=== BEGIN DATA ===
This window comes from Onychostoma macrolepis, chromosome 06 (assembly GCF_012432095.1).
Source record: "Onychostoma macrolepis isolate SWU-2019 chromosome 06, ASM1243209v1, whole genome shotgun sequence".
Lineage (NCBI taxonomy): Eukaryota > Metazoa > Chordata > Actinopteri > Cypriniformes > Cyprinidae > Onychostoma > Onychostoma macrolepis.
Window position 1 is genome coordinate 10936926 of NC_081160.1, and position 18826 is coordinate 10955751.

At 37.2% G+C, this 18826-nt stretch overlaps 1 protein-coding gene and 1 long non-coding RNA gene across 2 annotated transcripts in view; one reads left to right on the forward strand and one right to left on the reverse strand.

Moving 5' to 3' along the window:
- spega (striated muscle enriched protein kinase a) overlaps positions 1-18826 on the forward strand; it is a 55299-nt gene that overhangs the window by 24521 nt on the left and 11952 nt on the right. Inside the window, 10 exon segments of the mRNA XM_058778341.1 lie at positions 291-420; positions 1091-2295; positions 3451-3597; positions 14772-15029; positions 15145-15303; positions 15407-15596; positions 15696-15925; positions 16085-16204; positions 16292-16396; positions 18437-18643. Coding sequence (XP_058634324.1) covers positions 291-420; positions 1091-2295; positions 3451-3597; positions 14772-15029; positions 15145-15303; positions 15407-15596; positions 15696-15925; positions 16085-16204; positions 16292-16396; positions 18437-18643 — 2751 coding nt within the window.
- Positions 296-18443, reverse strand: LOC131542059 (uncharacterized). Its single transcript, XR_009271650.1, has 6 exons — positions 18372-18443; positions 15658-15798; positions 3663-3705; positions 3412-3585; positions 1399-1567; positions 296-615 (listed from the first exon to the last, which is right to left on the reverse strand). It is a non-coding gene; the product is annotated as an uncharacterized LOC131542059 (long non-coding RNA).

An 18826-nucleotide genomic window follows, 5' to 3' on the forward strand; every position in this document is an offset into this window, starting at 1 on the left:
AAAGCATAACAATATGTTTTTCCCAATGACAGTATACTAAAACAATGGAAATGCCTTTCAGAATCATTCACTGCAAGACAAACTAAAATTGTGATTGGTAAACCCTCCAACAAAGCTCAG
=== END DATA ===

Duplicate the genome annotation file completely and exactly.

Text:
This window comes from Onychostoma macrolepis, chromosome 06 (assembly GCF_012432095.1).
Source record: "Onychostoma macrolepis isolate SWU-2019 chromosome 06, ASM1243209v1, whole genome shotgun sequence".
Lineage (NCBI taxonomy): Eukaryota > Metazoa > Chordata > Actinopteri > Cypriniformes > Cyprinidae > Onychostoma > Onychostoma macrolepis.
Window position 1 is genome coordinate 10936926 of NC_081160.1, and position 18826 is coordinate 10955751.

At 37.2% G+C, this 18826-nt stretch overlaps 1 protein-coding gene and 1 long non-coding RNA gene across 2 annotated transcripts in view; one reads left to right on the forward strand and one right to left on the reverse strand.

Moving 5' to 3' along the window:
- spega (striated muscle enriched protein kinase a) overlaps positions 1-18826 on the forward strand; it is a 55299-nt gene that overhangs the window by 24521 nt on the left and 11952 nt on the right. Inside the window, 10 exon segments of the mRNA XM_058778341.1 lie at positions 291-420; positions 1091-2295; positions 3451-3597; positions 14772-15029; positions 15145-15303; positions 15407-15596; positions 15696-15925; positions 16085-16204; positions 16292-16396; positions 18437-18643. Coding sequence (XP_058634324.1) covers positions 291-420; positions 1091-2295; positions 3451-3597; positions 14772-15029; positions 15145-15303; positions 15407-15596; positions 15696-15925; positions 16085-16204; positions 16292-16396; positions 18437-18643 — 2751 coding nt within the window.
- Positions 296-18443, reverse strand: LOC131542059 (uncharacterized). Its single transcript, XR_009271650.1, has 6 exons — positions 18372-18443; positions 15658-15798; positions 3663-3705; positions 3412-3585; positions 1399-1567; positions 296-615 (listed from the first exon to the last, which is right to left on the reverse strand). It is a non-coding gene; the product is annotated as an uncharacterized LOC131542059 (long non-coding RNA).

An 18826-nucleotide genomic window follows, 5' to 3' on the forward strand; every position in this document is an offset into this window, starting at 1 on the left:
AAAGCATAACAATATGTTTTTCCCAATGACAGTATACTAAAACAATGGAAATGCCTTTCAGAATCATTCACTGCAAGACAAACTAAAATTGTGATTGGTAAACCCTCCAACAAAGCTCAG